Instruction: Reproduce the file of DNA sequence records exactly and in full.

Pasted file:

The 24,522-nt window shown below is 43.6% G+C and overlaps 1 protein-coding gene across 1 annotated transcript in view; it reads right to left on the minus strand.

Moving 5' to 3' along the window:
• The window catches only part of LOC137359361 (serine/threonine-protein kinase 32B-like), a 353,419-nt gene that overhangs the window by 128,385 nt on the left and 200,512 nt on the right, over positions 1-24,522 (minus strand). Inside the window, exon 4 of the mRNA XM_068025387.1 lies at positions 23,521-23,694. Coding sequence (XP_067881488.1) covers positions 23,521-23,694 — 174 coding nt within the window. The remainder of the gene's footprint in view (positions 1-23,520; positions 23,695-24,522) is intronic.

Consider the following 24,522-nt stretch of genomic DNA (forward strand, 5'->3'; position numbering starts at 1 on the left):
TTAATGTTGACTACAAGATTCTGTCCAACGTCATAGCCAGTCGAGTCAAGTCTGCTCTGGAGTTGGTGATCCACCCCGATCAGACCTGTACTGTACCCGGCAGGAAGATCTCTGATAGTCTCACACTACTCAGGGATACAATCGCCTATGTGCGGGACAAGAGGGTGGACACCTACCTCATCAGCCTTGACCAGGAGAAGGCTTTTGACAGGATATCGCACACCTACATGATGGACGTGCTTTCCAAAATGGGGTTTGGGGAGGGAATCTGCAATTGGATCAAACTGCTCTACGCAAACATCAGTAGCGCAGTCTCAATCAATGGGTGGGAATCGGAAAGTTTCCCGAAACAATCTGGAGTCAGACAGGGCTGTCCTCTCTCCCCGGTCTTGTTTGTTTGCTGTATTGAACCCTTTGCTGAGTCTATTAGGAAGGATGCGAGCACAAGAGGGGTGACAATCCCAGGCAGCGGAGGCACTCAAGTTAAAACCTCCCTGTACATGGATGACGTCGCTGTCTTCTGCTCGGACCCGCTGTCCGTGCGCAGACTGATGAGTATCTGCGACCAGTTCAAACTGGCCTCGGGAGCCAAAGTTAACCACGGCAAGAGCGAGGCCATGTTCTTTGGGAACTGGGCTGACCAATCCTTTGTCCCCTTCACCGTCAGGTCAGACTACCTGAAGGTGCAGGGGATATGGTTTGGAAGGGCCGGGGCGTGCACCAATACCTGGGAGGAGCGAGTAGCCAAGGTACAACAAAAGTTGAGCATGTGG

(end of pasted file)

The 24,522-nt window shown below is 43.6% G+C and overlaps 1 protein-coding gene across 1 annotated transcript in view; it reads right to left on the minus strand.

Moving 5' to 3' along the window:
• The window catches only part of LOC137359361 (serine/threonine-protein kinase 32B-like), a 353,419-nt gene that overhangs the window by 128,385 nt on the left and 200,512 nt on the right, over positions 1-24,522 (minus strand). Inside the window, exon 4 of the mRNA XM_068025387.1 lies at positions 23,521-23,694. Coding sequence (XP_067881488.1) covers positions 23,521-23,694 — 174 coding nt within the window. The remainder of the gene's footprint in view (positions 1-23,520; positions 23,695-24,522) is intronic.

Consider the following 24,522-nt stretch of genomic DNA (forward strand, 5'->3'; position numbering starts at 1 on the left):
TTAATGTTGACTACAAGATTCTGTCCAACGTCATAGCCAGTCGAGTCAAGTCTGCTCTGGAGTTGGTGATCCACCCCGATCAGACCTGTACTGTACCCGGCAGGAAGATCTCTGATAGTCTCACACTACTCAGGGATACAATCGCCTATGTGCGGGACAAGAGGGTGGACACCTACCTCATCAGCCTTGACCAGGAGAAGGCTTTTGACAGGATATCGCACACCTACATGATGGACGTGCTTTCCAAAATGGGGTTTGGGGAGGGAATCTGCAATTGGATCAAACTGCTCTACGCAAACATCAGTAGCGCAGTCTCAATCAATGGGTGGGAATCGGAAAGTTTCCCGAAACAATCTGGAGTCAGACAGGGCTGTCCTCTCTCCCCGGTCTTGTTTGTTTGCTGTATTGAACCCTTTGCTGAGTCTATTAGGAAGGATGCGAGCACAAGAGGGGTGACAATCCCAGGCAGCGGAGGCACTCAAGTTAAAACCTCCCTGTACATGGATGACGTCGCTGTCTTCTGCTCGGACCCGCTGTCCGTGCGCAGACTGATGAGTATCTGCGACCAGTTCAAACTGGCCTCGGGAGCCAAAGTTAACCACGGCAAGAGCGAGGCCATGTTCTTTGGGAACTGGGCTGACCAATCCTTTGTCCCCTTCACCGTCAGGTCAGACTACCTGAAGGTGCAGGGGATATGGTTTGGAAGGGCCGGGGCGTGCACCAATACCTGGGAGGAGCGAGTAGCCAAGGTACAACAAAAGTTGAGCATGTGG